All books available from: Amazon, Apple, Barnes&Noble, Kobo & Smashwords
Fiction: the New Age Noir mystery series
Astrologer Axel Crowe investigates the killing of a New York heiress, and discovers her death is linked to two other murders on the same day: a dot-com millionaire in San Francisco, and the team leader of a counter-terrorist project in Los Alamos, New Mexico.
Trained as a criminal profiler, Crowe is summoned to New York by the brother of the murdered woman. Crowe is a man with an obscure past but a brilliant reputation who occasionally consults for the police.
More commonly, he is a finder of wayward people and stolen possessions. Despite initial stonewalling from the NYPD, Crowe profiles the killer in his own unique way — using astrology, palmistry and other unconventional techniques.
Facts are gross, but the truth is subtle, Crowe’s guru used to say. And although the truth behind this three-way conspiracy lies buried in the past, Crowe is relentless until he uncovers it.
A reporter is found dead on a Vermont ashram. Summoned by an old friend who runs the retreat, astrologer Axel Crowe barely has time to assess the situation before the police arrest his friend for murder.
Believing him innocent, Crowe suspects instead a mysterious devotee who may be ex-CIA, and the beautiful Thai woman who accompanied him to the retreat. But when Crowe follows them to New York, the woman disappears and the man threatens Crowe.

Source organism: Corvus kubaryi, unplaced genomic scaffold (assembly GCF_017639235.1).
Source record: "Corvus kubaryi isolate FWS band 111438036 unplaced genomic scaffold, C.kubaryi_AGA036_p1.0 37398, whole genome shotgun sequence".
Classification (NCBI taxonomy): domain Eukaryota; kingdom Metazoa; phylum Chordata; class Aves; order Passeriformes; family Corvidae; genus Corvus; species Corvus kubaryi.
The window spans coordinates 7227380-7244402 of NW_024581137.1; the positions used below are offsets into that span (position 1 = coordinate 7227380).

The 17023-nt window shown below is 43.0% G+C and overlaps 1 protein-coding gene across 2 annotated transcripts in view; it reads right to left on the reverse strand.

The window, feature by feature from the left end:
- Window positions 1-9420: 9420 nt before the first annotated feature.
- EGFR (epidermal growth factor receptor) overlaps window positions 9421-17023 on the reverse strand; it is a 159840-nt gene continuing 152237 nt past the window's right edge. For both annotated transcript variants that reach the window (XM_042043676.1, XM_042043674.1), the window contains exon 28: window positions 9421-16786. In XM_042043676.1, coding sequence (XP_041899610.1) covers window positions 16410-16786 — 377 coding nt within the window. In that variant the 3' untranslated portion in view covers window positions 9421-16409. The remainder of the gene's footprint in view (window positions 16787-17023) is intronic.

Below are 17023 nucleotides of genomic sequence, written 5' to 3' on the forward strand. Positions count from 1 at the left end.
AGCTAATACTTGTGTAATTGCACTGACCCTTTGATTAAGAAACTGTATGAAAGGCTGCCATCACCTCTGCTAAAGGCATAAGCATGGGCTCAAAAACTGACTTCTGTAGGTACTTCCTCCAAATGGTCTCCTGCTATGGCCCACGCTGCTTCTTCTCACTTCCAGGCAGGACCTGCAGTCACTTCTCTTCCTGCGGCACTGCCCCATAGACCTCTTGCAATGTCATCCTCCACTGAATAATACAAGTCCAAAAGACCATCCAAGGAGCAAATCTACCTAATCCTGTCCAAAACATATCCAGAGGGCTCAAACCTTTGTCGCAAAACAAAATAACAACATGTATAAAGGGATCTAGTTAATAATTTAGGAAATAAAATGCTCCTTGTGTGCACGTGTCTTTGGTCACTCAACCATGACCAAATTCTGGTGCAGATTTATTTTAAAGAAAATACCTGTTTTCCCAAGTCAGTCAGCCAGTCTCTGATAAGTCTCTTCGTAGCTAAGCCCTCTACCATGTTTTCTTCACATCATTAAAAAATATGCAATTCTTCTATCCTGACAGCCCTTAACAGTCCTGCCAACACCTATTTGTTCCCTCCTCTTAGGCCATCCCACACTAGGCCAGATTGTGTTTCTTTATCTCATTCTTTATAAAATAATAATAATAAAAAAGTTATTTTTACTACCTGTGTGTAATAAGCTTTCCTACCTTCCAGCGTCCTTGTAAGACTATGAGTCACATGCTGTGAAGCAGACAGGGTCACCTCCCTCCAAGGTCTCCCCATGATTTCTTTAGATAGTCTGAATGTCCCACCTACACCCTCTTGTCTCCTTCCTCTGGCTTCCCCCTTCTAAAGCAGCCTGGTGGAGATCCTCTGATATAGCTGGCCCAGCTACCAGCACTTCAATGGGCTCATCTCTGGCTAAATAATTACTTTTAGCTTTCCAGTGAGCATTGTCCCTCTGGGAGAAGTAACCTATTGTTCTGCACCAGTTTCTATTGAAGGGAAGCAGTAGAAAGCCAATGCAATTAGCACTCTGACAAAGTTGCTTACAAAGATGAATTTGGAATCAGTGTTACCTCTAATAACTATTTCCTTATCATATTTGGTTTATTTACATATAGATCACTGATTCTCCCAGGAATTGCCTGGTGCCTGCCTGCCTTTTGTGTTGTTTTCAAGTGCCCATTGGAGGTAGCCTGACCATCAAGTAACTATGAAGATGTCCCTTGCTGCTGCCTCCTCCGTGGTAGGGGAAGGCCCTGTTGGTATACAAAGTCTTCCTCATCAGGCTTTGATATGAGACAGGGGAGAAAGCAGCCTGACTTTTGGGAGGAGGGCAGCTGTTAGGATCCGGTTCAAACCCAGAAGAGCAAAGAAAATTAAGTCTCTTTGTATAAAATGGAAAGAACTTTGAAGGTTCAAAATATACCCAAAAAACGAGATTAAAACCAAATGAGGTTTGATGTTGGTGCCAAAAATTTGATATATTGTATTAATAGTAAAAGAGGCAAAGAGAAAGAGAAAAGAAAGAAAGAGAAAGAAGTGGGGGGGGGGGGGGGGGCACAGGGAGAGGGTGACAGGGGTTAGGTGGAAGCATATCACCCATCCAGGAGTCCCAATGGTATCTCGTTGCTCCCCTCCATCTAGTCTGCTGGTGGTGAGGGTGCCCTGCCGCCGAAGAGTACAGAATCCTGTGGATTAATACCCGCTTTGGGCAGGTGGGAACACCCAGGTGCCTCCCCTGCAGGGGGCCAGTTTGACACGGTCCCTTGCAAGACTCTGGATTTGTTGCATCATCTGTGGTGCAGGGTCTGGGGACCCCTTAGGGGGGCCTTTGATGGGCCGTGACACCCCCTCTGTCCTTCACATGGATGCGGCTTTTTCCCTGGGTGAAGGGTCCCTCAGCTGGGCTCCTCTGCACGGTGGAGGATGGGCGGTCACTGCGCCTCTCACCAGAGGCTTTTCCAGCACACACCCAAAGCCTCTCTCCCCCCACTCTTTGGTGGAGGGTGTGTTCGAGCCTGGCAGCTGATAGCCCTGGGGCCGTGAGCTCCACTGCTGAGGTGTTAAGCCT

In exchange for NYPD help, Crowe agrees to take a look at a cold case file — the Riverside Rapist — who killed eight Asian women over 12 years. The timing of the murders intrigues Crowe, who sees in it an astrological signature of the killer.
Coincidence or not, the cold case overlaps some of the stories the reporter was working on — sex trafficking, heroin smuggling and the theft of religious antiquities — all from Southeast Asia. None of it hangs together until Crowe goes to Thailand, and then it all makes perfect, horrible, sense.
When a beautiful woman dies at a California vineyard, astrologer Axel Crowe divines this was no accident. Although the police at first assume a tainted pinot noir, Crowe suspects an exotic poison.
With her best friend dead and her vineyard’s reputation in jeopardy, Crowe’s client urges him to ferret out the guilty from among a cast of immigrant workers, competing vintners and old Napa money with criminal connections.
The nexus of intrigue is a developer bent on turning the Napa Valley into a bedroom community for San Francisco. Megawati is a little person who’s surrounded himself with bodyguards, female wrestlers and fighting dogs, all attack-trained and larger than life.
In search of the vineyard’s missing foreman, Crowe teams up with a Bay Area activist who suspects kidney harvesting lies behind a local epidemic of missing persons. But the black market in body parts is international, and when Crowe follows a trail of evidence to an ashram in India, he discovers the fruit of karma is often bittersweet.